Gene-Editing Tool Saves The Hearing Of Beethoven Mice?
Researchers from the Boston Children’s Hospital and Harvard Medical School used an innovative gene-editing system in order to recover the hearing abilities in mice that had genetic hearing-loss. The project was successful without harmful or unwanted side-effects.
The latest approach involves a more enhanced and precise version of the CRISPR-Cas9 gene-editing system. This system is better able to recognize a mutation which results in hearing loss that is progressive in an animal model called the “Beethoven mice.” The tool provided researchers with a way to disable Tmc1 which is a hearing gene known as the defective-copy without affecting or disturbing the copy that is healthy.
David Corey, Ph.D., a co-senior investigator of the study stated that the aspect that was the most surprising was how well it worked, providing just about undetectable cutting when it came to the inappropriate genes. He went onto say that this significantly reduces the risks in clinical settings, and also means that the CRISPR approaches might be ready for use for the purpose of gene therapy a lot sooner than expected.
The Beethoven mice in this study underwent treatment for the very same genetic-mutation which causes hearing loss that is progressive in humans. Without any therapy, these mice go deaf completely after they have reached 6 months of age. With therapy, which was described recently in Nature Medicine, the mice are now able to detect sounds at around 45 dB, which can be compared to a standard conversation level. In the mice, this mutation is associated with 1 incorrect letter, which is an A instead of a T, in a DNA sequence of the Tmc1 gene. It is this 1 incorrect letter which marks the differences between deafness and normal hearing.
The system was able to recognize the 1 incorrect DNA letter from a defective-copy across 3 billion letters in the genome of a mouse. Regardless of this success, there is still a lot of work required before this therapy of gene-editing will be appropriate for human use, stated the authors of this study. However, this latest therapy has become necessary to improve the effectiveness and safety associated with the standard gene-editing technique.
Corey told the Hearing Journal that this specific mutation that they were studying in mice happens to be somewhat rare when it comes to humans, which somewhat limits the overall impact of this research. Corey does go onto say that when they analyzed the DNA sequences for the disease-causing mutations that are known in various other genes, they were surprised to discover that many of these, close to a quarter, could also be targeted with the modified SaCas9-KKH.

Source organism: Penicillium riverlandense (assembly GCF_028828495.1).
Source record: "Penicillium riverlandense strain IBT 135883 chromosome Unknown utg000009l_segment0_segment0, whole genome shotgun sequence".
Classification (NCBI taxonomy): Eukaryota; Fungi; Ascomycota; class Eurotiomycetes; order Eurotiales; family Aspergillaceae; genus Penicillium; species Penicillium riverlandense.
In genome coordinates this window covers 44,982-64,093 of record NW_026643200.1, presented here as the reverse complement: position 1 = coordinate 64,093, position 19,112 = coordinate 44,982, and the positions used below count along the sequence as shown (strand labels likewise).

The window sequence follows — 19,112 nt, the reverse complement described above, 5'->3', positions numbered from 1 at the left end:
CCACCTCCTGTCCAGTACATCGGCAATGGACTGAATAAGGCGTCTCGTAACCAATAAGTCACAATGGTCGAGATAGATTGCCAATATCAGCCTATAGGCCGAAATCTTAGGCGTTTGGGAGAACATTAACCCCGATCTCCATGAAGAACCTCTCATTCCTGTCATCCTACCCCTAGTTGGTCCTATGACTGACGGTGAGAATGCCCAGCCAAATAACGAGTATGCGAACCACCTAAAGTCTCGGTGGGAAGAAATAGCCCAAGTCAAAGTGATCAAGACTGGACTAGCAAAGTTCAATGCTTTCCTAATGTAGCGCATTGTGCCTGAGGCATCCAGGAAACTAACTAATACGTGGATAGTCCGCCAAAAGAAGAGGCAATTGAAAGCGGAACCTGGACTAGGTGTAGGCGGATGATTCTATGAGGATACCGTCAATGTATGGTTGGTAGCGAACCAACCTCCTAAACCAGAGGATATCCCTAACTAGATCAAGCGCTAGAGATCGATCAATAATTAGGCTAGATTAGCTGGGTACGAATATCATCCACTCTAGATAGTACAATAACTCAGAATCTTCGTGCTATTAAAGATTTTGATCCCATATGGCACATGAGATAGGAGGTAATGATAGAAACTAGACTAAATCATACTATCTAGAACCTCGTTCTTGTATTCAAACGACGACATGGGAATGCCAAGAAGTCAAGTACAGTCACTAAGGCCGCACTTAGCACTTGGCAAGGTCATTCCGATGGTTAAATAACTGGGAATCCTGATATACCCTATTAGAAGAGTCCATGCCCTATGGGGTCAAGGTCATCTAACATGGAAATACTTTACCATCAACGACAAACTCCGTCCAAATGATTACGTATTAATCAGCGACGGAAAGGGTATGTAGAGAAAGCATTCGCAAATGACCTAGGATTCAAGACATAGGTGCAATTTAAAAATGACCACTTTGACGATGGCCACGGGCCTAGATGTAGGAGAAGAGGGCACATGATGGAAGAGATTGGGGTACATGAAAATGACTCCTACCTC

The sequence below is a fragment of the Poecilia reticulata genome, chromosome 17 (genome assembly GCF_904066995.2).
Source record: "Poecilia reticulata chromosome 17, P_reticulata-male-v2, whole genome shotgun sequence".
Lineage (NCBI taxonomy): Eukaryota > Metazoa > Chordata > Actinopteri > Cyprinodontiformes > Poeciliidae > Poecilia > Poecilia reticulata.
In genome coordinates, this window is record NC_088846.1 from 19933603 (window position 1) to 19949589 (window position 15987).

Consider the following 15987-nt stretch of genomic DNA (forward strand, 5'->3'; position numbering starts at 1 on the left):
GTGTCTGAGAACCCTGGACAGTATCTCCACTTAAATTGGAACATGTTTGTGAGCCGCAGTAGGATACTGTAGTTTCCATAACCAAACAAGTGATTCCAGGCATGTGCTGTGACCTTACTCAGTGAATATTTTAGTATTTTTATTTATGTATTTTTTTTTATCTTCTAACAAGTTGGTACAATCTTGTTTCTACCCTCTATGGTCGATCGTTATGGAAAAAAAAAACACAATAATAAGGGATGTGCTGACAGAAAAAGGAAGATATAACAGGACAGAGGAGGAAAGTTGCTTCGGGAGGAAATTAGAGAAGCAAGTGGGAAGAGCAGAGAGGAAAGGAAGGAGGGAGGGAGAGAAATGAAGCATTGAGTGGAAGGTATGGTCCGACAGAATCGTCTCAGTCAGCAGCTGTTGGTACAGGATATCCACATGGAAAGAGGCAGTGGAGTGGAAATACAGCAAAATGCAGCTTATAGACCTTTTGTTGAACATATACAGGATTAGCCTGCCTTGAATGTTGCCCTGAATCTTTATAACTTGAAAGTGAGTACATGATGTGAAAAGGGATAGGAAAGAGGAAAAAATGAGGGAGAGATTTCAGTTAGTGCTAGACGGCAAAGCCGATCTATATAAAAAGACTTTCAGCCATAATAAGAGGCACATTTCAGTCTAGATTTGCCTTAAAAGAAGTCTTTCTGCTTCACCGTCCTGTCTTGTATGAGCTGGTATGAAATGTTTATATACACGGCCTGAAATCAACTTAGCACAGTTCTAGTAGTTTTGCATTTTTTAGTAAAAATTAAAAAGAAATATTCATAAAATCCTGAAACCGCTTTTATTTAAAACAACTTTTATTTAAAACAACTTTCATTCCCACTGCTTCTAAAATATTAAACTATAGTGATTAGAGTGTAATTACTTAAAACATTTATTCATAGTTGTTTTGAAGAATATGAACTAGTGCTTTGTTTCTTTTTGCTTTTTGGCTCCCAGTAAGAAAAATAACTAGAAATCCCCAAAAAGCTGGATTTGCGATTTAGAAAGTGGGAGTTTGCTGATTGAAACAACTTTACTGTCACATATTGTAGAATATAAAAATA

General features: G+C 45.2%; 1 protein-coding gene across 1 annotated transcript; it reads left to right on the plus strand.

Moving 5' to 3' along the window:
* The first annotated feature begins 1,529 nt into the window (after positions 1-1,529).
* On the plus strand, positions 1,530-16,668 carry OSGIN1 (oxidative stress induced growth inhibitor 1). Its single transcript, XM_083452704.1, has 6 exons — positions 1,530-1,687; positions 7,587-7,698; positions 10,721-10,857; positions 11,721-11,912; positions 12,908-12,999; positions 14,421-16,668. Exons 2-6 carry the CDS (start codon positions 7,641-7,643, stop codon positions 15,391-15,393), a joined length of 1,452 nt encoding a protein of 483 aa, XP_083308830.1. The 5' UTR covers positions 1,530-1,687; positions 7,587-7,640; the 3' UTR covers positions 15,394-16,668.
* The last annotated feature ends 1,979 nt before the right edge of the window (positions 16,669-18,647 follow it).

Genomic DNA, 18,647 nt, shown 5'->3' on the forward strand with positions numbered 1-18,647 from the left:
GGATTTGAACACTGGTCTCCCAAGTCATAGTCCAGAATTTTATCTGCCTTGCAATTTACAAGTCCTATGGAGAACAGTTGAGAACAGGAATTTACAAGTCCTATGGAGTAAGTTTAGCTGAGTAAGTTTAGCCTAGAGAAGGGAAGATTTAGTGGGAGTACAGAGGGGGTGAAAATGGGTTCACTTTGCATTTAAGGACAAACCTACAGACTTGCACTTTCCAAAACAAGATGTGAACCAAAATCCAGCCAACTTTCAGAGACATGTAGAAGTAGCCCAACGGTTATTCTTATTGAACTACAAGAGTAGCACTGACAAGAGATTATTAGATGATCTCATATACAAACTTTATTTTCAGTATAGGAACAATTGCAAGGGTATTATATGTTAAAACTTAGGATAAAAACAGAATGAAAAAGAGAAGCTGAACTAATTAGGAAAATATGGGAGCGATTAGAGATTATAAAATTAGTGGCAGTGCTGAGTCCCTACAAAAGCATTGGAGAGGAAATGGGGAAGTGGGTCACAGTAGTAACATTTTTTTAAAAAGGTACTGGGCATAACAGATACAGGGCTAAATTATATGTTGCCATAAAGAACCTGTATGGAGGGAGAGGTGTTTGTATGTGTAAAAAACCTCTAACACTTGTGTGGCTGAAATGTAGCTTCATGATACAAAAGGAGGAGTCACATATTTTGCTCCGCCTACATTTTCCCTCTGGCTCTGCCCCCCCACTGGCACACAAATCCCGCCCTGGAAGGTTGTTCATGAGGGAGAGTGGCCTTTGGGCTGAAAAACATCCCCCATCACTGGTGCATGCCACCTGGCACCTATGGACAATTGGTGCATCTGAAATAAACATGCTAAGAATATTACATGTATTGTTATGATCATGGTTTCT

With the original CRISPR-Cas9 gene-editing tools, they worked in the way of using a “guiding molecule” known as gRNA, in order to identify a DNA sequence that is mutant. When the mutant DNA has been detected, the Cas9 enzyme cuts it off. Up until now, gene-editors have not been very accurate. In order to overcome this challenge, researchers have adapted the tool which was developed originally by Keith Joung, MD, Ph.D., and Ben Kleinstiver, Ph.D., in the way of using a modified Cas9 enzyme derived from Staphylococcus aureus rather than the bacterium Streptococcus pyogenes, that the original Cas9 was derived from. In order to improve the accuracy of detection, the latest system utilizes the gRNA to detect mutant genes along with the optimized Cas9 in order to find the specific DNA mutation.
The idea that is critical to this study has to do with how it is used, along with the guide RNA, of the “PAM site”, in a modified SaCas9-KKH enzyme which mediates a secondary-recognition of a mutant gene, states Corey. He goes onto say that they were hoping this approach would lower off-target effects of the Cas9, which involved either inappropriately cutting of a normal copy of the TMC1 gene or inappropriately cutting off any other genes that are unrelated.
Corey along with his team injected this treatment inside the inner ears of the mice. On further investigation, they discovered that this tool worked as the editing occurred only inside the inner ears of these mice. In order to study this evidence, they also stimulated hair cells of these mice which did not carry these mutant cells. The study also involved measuring auditory-brainstem responses in order to decide whether this therapy worked.
Due to the ability of the tool to target the single-point gene mutations, this system is able to mediate as much as 15 other types of deafness that are inherited which are also caused from a single-letter mutation in the DNA sequences of the other types of hearing genes.
Corey says that they will continue to work alongside other colleagues within the field linked to deafness and hearing in order to apply the method to other types of deafness that are hereditary. They are hoping that others that work in the community of gene therapy will take on these approaches to treat other disorders.